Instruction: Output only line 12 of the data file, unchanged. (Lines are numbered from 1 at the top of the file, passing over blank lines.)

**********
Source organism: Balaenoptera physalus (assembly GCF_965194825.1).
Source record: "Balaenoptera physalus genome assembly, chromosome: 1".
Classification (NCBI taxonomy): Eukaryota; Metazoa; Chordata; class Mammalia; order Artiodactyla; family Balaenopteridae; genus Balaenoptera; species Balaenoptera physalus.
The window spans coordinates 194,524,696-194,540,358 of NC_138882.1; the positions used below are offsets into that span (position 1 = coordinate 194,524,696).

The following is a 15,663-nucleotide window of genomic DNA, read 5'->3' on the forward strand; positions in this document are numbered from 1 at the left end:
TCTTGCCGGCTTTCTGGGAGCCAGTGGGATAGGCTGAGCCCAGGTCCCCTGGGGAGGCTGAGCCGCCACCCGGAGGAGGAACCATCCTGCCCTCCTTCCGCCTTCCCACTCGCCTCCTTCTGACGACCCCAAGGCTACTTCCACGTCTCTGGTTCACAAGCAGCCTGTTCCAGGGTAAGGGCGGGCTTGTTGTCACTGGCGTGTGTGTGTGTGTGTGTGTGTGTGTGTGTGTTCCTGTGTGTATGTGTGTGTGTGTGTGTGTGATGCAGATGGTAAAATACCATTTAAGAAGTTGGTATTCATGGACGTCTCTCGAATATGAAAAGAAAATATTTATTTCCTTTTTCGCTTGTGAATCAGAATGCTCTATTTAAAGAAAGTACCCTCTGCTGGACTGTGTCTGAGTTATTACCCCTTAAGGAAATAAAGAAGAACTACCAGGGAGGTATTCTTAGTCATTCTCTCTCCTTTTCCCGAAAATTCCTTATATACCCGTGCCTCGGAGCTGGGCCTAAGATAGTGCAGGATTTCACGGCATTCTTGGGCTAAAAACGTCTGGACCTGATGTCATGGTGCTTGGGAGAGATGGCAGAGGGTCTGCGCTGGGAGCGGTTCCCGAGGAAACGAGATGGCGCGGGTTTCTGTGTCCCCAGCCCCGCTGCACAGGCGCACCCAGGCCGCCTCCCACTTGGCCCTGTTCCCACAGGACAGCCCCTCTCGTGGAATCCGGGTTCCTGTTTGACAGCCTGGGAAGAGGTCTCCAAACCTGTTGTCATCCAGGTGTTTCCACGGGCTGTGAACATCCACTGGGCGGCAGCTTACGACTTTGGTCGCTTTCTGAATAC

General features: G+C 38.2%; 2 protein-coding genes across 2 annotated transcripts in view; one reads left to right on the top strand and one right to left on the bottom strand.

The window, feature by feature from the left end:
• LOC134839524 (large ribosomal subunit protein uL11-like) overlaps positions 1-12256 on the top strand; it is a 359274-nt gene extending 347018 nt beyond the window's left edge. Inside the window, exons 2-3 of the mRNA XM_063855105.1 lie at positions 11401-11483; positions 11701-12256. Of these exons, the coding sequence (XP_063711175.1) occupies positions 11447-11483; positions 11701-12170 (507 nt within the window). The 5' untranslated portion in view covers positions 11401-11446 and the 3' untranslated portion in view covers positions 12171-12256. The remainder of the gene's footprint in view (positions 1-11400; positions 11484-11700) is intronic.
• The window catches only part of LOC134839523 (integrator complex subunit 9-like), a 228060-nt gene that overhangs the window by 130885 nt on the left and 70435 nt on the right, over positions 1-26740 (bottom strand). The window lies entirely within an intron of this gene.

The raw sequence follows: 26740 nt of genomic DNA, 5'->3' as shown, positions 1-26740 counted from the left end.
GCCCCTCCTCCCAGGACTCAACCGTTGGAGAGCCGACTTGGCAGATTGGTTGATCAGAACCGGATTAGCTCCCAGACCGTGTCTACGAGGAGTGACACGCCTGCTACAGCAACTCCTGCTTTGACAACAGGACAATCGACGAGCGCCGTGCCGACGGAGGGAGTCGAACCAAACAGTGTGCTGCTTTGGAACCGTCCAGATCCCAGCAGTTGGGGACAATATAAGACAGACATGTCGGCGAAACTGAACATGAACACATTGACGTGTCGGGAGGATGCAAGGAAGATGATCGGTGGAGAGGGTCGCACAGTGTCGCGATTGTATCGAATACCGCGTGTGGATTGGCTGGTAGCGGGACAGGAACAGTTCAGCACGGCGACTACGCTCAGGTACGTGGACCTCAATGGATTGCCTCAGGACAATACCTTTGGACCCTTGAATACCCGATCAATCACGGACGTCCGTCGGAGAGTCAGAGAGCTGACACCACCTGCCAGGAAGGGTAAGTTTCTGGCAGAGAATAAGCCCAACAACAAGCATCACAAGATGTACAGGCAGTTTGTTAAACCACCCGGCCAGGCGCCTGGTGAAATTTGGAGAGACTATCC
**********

GCCCCTCCTCCCAGGACTCAACCGTTGGAGAGCCGACTTGGCAGATTGGTTGATCAGAACCGGATTAGCTCCCAGACCGTGTCTACGAGGAGTGACACGCCTGCTACAGCAACTCCTGCTTTGACAACAGGACAATCGACGAGCGCCGTGCCGACGGAGGGAGTCGAACCAAACAGTGTGCTGCTTTGGAACCGTCCAGATCCCAGCAGTTGGGGACAATATAAGACAGACATGTCGGCGAAACTGAACATGAACACATTGACGTGTCGGGAGGATGCAAGGAAGATGATCGGTGGAGAGGGTCGCACAGTGTCGCGATTGTATCGAATACCGCGTGTGGATTGGCTGGTAGCGGGACAGGAACAGTTCAGCACGGCGACTACGCTCAGGTACGTGGACCTCAATGGATTGCCTCAGGACAATACCTTTGGACCCTTGAATACCCGATCAATCACGGACGTCCGTCGGAGAGTCAGAGAGCTGACACCACCTGCCAGGAAGGGTAAGTTTCTGGCAGAGAATAAGCCCAACAACAAGCATCACAAGATGTACAGGCAGTTTGTTAAACCACCCGGCCAGGCGCCTGGTGAAATTTGGAGAGACTATCC